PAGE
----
When I finished the tape I went back and got the next book in the series. This was read by a professional reader. Ah, good I thought, this is much better. For about five minutes, then I missed Asimov! As good as the reading was, it was just flat and emotionless compared to what Isaac brought to it.

Here's a more recent example. Last month I listened to Sex, Drug & Cocoa Puffs by Chuck Klosterman, read by the author. As you will see if you listen to this sample excerpt, your first thought won't be "wow, what a great voice." But listen to the stress he puts on words like "completely," "vaguely," "feels," and "ever" in that short passage. Listen to the longer pauses, where I'm pretty sure you will find commas instead of periods of you were reading this. No professional would read it exactly the same as Chuck did and he's the one who knows how it supposed to sound!

Here are two examples from the other end of the spectrum, celebrity readers. With all due respect to John Ritter, Rip Torn and too many others to list, if you are not a regular audio book listener and you recognize the name of the person reading the book, skip it. Assuming its not the author of course.

I did a Dave Barry collection one time, read by Dave Barry himself and it was hilarious. Several months later I found another Dave Barry collection but this one was read by John Ritter. As it turns out there were a few articles that appeared in both books, so I could really compare apples to apples. There was one about some guys who participate in parades as a group on their riding lawn mowers. When Dave read this it was funny, certainly funnier than if you just read it yourself. When John Ritter read it, it was actually unfunny. And not just because I'd heard it before and I knew the punch lines. In fact there was one particular line I was waiting for, perfectly timed and delivered by Dave, that Ritter read straight through like he was trying to finish the paragraph in one breath.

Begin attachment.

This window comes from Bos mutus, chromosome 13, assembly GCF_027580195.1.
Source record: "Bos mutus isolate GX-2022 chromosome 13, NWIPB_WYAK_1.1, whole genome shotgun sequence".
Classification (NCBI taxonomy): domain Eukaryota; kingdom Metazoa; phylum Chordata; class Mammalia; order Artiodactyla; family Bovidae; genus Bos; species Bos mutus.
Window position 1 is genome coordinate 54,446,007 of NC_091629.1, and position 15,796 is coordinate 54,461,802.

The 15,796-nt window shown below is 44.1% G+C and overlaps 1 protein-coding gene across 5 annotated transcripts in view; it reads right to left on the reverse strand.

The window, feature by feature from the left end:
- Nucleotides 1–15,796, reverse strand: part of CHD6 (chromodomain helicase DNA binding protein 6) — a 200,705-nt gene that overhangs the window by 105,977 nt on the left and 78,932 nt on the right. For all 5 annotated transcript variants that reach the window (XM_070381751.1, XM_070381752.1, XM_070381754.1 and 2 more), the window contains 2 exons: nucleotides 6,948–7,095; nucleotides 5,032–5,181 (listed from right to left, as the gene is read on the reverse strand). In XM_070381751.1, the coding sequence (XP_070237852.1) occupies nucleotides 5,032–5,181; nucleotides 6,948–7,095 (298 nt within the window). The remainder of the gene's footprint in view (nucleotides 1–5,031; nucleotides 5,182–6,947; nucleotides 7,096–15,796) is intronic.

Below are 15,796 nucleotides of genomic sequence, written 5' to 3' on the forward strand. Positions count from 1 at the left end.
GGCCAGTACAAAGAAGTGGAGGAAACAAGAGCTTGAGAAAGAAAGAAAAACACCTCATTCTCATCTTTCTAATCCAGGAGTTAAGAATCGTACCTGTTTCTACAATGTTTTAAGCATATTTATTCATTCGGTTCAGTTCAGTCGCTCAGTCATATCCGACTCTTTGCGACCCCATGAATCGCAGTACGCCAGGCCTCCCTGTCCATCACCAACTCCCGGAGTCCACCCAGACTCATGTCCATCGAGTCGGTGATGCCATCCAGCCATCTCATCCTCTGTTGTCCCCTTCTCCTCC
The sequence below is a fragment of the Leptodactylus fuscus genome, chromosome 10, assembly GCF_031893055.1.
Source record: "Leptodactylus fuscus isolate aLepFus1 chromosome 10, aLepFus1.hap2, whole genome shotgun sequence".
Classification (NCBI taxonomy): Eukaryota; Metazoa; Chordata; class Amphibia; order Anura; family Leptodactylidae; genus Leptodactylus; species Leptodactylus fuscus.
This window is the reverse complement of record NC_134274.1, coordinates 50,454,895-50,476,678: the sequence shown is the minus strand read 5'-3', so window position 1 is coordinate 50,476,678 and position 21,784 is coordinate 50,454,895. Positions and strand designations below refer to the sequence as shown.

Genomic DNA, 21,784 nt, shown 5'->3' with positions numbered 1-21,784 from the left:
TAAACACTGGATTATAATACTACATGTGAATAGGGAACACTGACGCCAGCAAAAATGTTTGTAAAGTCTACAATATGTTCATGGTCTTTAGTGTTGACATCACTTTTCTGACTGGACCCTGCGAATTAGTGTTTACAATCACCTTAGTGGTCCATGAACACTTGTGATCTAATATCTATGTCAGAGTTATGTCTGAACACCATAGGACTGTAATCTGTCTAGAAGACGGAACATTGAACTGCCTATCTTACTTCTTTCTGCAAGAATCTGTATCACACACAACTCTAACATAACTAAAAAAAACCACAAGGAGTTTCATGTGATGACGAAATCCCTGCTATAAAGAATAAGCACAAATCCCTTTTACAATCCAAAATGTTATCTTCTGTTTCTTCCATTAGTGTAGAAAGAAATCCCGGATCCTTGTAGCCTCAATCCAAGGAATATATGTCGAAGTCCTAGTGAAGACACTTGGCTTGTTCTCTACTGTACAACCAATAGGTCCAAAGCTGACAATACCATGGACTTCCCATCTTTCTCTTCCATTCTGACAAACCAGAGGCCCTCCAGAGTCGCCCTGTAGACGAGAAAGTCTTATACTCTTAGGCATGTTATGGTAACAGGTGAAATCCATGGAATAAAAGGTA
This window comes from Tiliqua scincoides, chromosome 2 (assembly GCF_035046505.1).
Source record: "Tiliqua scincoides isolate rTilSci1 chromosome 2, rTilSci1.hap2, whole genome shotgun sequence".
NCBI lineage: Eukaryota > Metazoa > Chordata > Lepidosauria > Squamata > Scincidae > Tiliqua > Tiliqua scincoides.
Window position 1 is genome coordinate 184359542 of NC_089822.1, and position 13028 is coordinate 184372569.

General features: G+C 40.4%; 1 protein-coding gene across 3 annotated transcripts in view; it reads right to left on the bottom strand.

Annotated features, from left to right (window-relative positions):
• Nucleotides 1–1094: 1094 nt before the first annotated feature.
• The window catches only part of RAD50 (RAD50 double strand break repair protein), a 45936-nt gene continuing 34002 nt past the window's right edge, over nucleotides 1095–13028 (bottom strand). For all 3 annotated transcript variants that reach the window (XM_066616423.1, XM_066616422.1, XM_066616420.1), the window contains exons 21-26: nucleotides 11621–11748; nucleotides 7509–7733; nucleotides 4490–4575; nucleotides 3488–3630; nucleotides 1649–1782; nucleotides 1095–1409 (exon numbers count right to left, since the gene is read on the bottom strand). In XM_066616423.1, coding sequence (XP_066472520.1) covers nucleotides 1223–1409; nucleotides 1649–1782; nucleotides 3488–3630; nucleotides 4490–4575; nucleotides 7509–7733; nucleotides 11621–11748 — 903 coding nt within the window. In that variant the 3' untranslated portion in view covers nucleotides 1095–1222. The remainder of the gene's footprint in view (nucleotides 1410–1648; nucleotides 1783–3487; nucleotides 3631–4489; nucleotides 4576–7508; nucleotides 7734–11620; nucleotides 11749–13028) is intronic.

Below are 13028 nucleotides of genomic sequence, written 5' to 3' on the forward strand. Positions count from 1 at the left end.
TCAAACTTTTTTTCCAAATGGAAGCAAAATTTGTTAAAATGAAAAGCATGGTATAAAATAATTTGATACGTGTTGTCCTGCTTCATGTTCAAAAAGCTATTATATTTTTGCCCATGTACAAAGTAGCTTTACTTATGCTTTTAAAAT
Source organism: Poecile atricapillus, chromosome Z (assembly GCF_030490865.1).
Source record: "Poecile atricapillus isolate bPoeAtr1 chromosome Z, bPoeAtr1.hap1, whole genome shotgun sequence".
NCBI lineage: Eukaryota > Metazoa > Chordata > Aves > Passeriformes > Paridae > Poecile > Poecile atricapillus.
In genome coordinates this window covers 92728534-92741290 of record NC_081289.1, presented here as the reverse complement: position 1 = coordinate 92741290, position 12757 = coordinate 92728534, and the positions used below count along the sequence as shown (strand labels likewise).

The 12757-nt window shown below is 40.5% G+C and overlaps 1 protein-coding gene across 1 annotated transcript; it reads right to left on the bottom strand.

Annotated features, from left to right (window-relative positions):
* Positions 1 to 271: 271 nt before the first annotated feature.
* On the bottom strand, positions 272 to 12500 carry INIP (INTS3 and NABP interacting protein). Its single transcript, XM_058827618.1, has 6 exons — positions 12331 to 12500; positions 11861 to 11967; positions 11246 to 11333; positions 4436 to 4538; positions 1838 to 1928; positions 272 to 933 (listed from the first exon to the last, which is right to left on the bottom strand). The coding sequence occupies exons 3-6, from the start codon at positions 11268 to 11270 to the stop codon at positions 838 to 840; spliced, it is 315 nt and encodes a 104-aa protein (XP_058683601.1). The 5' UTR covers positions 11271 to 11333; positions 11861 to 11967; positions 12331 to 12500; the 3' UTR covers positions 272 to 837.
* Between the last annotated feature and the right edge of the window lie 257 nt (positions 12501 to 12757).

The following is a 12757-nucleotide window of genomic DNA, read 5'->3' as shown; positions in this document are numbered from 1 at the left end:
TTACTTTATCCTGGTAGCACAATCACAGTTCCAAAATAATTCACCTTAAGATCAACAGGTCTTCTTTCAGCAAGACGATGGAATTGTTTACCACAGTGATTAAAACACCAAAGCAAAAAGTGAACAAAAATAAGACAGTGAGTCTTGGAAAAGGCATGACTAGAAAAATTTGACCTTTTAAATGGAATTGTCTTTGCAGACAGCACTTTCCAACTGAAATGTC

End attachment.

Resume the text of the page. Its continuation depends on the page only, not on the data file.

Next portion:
And that is the essence of my next complaint. I mentioned recently that I listened to A Man Without a Country by Kurt Vonnegut, read by Norman Dietz--more on him in a minute. I just tried to listen to Armageddon in Retrospect, also by Vonnegut. This however was read by Rip Torn. A fine actor, but he sure seemed to be in a hurry while reading this. I'm guessing he was paid a flat fee and not by the hour. I just had the feeling he was trying to get the whole thing done as fast as possible or they offered him a bonus if they could fit it on four cds and save money in production. I actually gave up on it and couldn't finish it.

Ok, back to Norman Deitz. Let me just say right here that Recorded Books needs to do the world a service and hire him to read every single word Mark Twain and Kurt Vonnegut have ever written. If you listen to this sample of Huckleberry Finn or this sample of Tom Sawyer you'll see what I mean. He isn't just reading the book, he's performing the book. And performing it brilliantly.

There are some exceptions, there are a few professional readers that I just can't listen to. But there are many readers who are so good that I'll get a book just because they are reading it, even if the book itself didn't look that interesting at first. Besides the aforementioned Mr. Dietz here are some strong recommendations: Michael Pritchard (especially reading Rex Stout and Clive Cussler), Simon Prebble (Dick Francis), Frederick Davidson (P.G. Wodehouse), Mark Hammer (the only way to do Faulkner), Barbara Rosenblat (Dorothy Gilman) & George Guidall (too many to list!).

I know I am leaving many out others, I will try and compile a more comprehensive list in the near future. In fact, talking about audio books was one of the first reasons I ever thought about doing a blog. I also wanted to talk about something else I'm currently listening to, but I guess I'll save that for Thursday.

*Note: abridged books are a travesty and should be illegal. I only listened to them at first because I didn't know any better and I was paying for them; the longer the book, the more it cost. This was before I discovered our local library system has more audio books than the store that was renting them.